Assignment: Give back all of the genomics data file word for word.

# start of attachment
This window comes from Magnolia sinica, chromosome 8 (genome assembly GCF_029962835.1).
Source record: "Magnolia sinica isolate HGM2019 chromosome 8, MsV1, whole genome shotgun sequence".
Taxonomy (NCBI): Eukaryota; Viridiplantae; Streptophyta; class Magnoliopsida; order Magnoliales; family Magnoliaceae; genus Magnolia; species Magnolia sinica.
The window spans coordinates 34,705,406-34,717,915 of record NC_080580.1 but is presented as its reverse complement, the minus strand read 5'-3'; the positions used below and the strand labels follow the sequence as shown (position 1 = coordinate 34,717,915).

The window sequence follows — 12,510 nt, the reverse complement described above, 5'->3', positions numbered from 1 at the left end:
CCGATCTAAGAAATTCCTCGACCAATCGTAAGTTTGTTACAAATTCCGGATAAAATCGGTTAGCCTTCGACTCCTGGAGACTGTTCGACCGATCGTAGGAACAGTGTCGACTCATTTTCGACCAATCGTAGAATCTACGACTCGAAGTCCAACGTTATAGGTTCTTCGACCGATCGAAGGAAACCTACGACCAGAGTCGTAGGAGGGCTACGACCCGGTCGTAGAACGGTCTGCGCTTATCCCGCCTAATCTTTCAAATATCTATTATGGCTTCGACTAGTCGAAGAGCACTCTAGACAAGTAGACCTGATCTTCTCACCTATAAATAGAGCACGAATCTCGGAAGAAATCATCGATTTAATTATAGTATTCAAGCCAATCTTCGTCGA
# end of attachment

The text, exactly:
This window comes from Magnolia sinica, chromosome 8 (genome assembly GCF_029962835.1).
Source record: "Magnolia sinica isolate HGM2019 chromosome 8, MsV1, whole genome shotgun sequence".
Taxonomy (NCBI): Eukaryota; Viridiplantae; Streptophyta; class Magnoliopsida; order Magnoliales; family Magnoliaceae; genus Magnolia; species Magnolia sinica.
The window spans coordinates 34,705,406-34,717,915 of record NC_080580.1 but is presented as its reverse complement, the minus strand read 5'-3'; the positions used below and the strand labels follow the sequence as shown (position 1 = coordinate 34,717,915).

The window sequence follows — 12,510 nt, the reverse complement described above, 5'->3', positions numbered from 1 at the left end:
CCGATCTAAGAAATTCCTCGACCAATCGTAAGTTTGTTACAAATTCCGGATAAAATCGGTTAGCCTTCGACTCCTGGAGACTGTTCGACCGATCGTAGGAACAGTGTCGACTCATTTTCGACCAATCGTAGAATCTACGACTCGAAGTCCAACGTTATAGGTTCTTCGACCGATCGAAGGAAACCTACGACCAGAGTCGTAGGAGGGCTACGACCCGGTCGTAGAACGGTCTGCGCTTATCCCGCCTAATCTTTCAAATATCTATTATGGCTTCGACTAGTCGAAGAGCACTCTAGACAAGTAGACCTGATCTTCTCACCTATAAATAGAGCACGAATCTCGGAAGAAATCATCGATTTAATTATAGTATTCAAGCCAATCTTCGTCGA